Release date: Friday November 13, 2009 Genre: Action/Drama/Adventure. Director: Roland Emmerich Studio: Columbia Pictures Screenplay: Roland Emmerich, Harald Kloser Producer(s): Harald Kloser, Larry Franco, Mark Gordon Cast: John Cusack, Chiwetel Ejiofor, Amanda Peet, Oliver Platt, Thandie Newton, Danny Glover, Woody Harrelson Official Site:sonypictures.com/movies/2012 Rating:Not yet rated Available film art:2012 movie posters
Synopsis With the Mayan calendar ending in 2012, a large group of people must deal with natural disasters such as volcanic eruptions, typhoons and glaciers.
Entertainment Tonight as released extended behind-the-scenes footage from their New Moon set visit. The new video has some recycled footage that has already aired, but there are a few new nuggets of knowledge for vampire fans to sink their teeth into. You can watch the video below:
Criminals fascinate, and always have. Whether it’s Jack the Ripper and the Krays on this side of the Atlantic, or Jesse James and the Mafia on the other, they generate conflicting emotions in all of us. Yes, we know it’s wrong to rob trains or machine-gun our rivals. Yet down deep, admit it, there’s a part of you that wanted Ronnie Biggs to live the rest of his life on some sunny Brazilian beach.
What drives these feelings, I think, are the petty frustrations we all share with the rules of life, the mortgage that must be paid, the pompous boss who must be flattered, even the long queue at the supermarket (or bus stop with the strikes). Wouldn’t you love to rip up that mortgage bill, deck your boss or jump that line? That’s what criminals do. They break the rules that we cannot, and we live vicariously through them. Best of all, they usually meet justice in the end, confirming our faith in societal rules that we may dislike but know that we need.
Throughout history the glorification of criminals tends to rise during hard times, when living by the rules no longer protects us from losing a job or a home. This breeds resentment, and thus a tendency among some to root for those who flaunt the rules, who fight back. A case in point was America during the Great Depression, when legions of disaffected Americans cheered on an army of outlaws who rampaged through the Midwest, robbing banks and kidnapping millionaires. At the peak of this crime wave during 1933-34 the most visible of these gangs were led by Clyde Barrow and Bonnie Parker, Pretty Boy Floyd, Baby Face Nelson, Machine Gun Kelly and Ma Barker. All these vaunted criminals rose and fell during the same 18 months.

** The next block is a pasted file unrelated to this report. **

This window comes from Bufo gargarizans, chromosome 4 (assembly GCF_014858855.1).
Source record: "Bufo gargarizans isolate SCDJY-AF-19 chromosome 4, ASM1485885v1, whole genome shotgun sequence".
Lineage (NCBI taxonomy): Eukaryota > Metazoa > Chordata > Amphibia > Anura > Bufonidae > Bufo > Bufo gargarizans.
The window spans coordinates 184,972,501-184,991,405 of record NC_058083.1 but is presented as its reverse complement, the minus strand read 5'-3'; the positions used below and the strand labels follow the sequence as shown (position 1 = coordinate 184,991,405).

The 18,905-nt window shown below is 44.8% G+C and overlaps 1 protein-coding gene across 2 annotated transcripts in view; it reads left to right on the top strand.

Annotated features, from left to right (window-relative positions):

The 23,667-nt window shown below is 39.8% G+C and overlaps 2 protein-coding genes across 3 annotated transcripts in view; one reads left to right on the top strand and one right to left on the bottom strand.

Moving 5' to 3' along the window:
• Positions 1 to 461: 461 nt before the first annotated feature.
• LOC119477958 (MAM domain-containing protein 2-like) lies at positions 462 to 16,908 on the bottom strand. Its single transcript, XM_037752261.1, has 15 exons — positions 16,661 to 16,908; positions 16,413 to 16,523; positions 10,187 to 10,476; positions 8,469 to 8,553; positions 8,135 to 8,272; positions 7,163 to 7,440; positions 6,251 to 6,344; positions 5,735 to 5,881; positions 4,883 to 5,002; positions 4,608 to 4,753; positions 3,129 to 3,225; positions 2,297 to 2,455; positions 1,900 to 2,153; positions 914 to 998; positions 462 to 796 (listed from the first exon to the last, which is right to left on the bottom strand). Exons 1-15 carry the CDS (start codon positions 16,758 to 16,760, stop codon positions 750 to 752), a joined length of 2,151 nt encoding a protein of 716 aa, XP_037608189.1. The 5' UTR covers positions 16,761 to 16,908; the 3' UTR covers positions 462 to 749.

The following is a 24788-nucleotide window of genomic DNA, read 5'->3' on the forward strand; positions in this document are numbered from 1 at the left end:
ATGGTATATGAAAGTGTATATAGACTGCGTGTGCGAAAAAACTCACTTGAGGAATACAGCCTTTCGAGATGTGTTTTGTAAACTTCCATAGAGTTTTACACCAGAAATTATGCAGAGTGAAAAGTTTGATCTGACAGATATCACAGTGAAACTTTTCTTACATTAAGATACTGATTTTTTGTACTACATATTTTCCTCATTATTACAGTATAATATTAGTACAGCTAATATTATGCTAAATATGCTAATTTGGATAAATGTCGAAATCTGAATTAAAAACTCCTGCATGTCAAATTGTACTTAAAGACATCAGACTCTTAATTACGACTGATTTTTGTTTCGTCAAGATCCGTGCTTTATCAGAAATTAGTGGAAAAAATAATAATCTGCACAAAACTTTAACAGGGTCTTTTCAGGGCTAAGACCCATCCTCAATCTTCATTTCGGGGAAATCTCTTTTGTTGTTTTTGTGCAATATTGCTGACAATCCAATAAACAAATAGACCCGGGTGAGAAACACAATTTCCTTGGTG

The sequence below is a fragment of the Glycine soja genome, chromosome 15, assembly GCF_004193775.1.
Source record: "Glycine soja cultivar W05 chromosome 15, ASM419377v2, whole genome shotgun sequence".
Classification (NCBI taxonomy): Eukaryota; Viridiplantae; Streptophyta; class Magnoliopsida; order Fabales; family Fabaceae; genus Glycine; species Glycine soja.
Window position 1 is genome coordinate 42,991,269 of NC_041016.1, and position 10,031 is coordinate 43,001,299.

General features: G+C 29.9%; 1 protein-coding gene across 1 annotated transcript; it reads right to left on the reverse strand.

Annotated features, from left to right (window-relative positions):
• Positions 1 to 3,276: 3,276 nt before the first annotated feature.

Dwarfing all of these, however, at least in terms of international notoriety, popularity and headlines, was a flamboyant Indiana-born stickup man named John Dillinger, who is being brought back to life this summer in the movie Public Enemies.
The film, which is based on a book that I wrote a few years ago, is no straight-to-DVD indie either. Dillinger is portrayed by Johnny Depp, his nemesis, the FBI agent Melvin Purvis, by Christian Bale. The movie is directed by Michael Mann, the director of such memorable films as Heat and Last of the Mohicans.
For all the notoriety that Dillinger received during his lifetime, his profile has dimmed over the decades, in large part because, unlike Nelson or Kelly, he never earned a memorable nickname or, like Bonnie and Clyde, attracted a top-tier director.
Yet Dillinger is in many ways the consummate American antihero, an incorrigible criminal who was nevertheless cheered on by thousands of ordinary Americans. Part of this can attributed to the Depression; people were out of work and angry at the banks and businessmen who they considered to have put them there. They applauded Dillinger because, as a symbol of public outrage, he was able to do what they could not: fight back. But much of it was due to Dillinger’s outsized personality. He had charm and charisma to spare, vividly displayed in newsreels after one of his arrests, and he assiduously catered to his public, draping his coat over women who he took hostage during his bank robberies. “We don’t want your money, mister,’ he famously told one startled bank customer. “Just the bank’s.”
I won’t give away the movie, but one may safely assume that Depp is able to convey Dillinger’s likeability in spades. That will no doubt oblige reviewers and many customers to ask: how do these Hollywood myths compare with reality? The answer, at least when it comes to the greatest American crime stories, has been not very well.
From The Untouchables to Mississippi Burning, Hollywood has taken the facts of famous crimes and twisted them into wonderful narrative dramas in which, alas, the facts are inevitably and badly outgunned.